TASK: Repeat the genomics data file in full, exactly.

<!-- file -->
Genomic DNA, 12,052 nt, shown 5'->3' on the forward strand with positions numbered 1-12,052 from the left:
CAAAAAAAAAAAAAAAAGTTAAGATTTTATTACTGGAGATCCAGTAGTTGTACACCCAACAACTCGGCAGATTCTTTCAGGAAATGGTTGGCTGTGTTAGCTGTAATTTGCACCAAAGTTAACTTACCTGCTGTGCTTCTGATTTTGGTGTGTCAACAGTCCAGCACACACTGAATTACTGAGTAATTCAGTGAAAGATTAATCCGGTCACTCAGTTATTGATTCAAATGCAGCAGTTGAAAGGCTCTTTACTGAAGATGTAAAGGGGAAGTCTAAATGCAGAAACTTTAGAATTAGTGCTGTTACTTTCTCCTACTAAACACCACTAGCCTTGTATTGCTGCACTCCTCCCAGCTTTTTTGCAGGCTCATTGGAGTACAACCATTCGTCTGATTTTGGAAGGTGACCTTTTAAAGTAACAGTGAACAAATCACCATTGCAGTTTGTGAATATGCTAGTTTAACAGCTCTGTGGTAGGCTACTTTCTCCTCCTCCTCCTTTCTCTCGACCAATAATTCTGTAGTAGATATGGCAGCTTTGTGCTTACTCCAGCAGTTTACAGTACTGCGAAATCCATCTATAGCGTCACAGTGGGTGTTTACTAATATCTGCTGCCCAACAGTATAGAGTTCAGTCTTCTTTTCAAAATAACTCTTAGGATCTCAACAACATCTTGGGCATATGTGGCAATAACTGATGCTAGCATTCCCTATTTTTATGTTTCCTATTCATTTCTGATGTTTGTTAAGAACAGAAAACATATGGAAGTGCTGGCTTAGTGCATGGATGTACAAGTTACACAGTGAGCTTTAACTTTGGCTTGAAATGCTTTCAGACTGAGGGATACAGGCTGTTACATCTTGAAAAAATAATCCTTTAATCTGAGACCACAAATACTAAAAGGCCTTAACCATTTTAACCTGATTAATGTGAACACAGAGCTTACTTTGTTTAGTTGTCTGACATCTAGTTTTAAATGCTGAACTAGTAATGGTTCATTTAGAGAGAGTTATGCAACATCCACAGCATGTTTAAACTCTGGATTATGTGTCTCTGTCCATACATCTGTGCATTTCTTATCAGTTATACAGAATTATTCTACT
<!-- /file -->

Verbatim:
Genomic DNA, 12,052 nt, shown 5'->3' on the forward strand with positions numbered 1-12,052 from the left:
CAAAAAAAAAAAAAAAAGTTAAGATTTTATTACTGGAGATCCAGTAGTTGTACACCCAACAACTCGGCAGATTCTTTCAGGAAATGGTTGGCTGTGTTAGCTGTAATTTGCACCAAAGTTAACTTACCTGCTGTGCTTCTGATTTTGGTGTGTCAACAGTCCAGCACACACTGAATTACTGAGTAATTCAGTGAAAGATTAATCCGGTCACTCAGTTATTGATTCAAATGCAGCAGTTGAAAGGCTCTTTACTGAAGATGTAAAGGGGAAGTCTAAATGCAGAAACTTTAGAATTAGTGCTGTTACTTTCTCCTACTAAACACCACTAGCCTTGTATTGCTGCACTCCTCCCAGCTTTTTTGCAGGCTCATTGGAGTACAACCATTCGTCTGATTTTGGAAGGTGACCTTTTAAAGTAACAGTGAACAAATCACCATTGCAGTTTGTGAATATGCTAGTTTAACAGCTCTGTGGTAGGCTACTTTCTCCTCCTCCTCCTTTCTCTCGACCAATAATTCTGTAGTAGATATGGCAGCTTTGTGCTTACTCCAGCAGTTTACAGTACTGCGAAATCCATCTATAGCGTCACAGTGGGTGTTTACTAATATCTGCTGCCCAACAGTATAGAGTTCAGTCTTCTTTTCAAAATAACTCTTAGGATCTCAACAACATCTTGGGCATATGTGGCAATAACTGATGCTAGCATTCCCTATTTTTATGTTTCCTATTCATTTCTGATGTTTGTTAAGAACAGAAAACATATGGAAGTGCTGGCTTAGTGCATGGATGTACAAGTTACACAGTGAGCTTTAACTTTGGCTTGAAATGCTTTCAGACTGAGGGATACAGGCTGTTACATCTTGAAAAAATAATCCTTTAATCTGAGACCACAAATACTAAAAGGCCTTAACCATTTTAACCTGATTAATGTGAACACAGAGCTTACTTTGTTTAGTTGTCTGACATCTAGTTTTAAATGCTGAACTAGTAATGGTTCATTTAGAGAGAGTTATGCAACATCCACAGCATGTTTAAACTCTGGATTATGTGTCTCTGTCCATACATCTGTGCATTTCTTATCAGTTATACAGAATTATTCTACT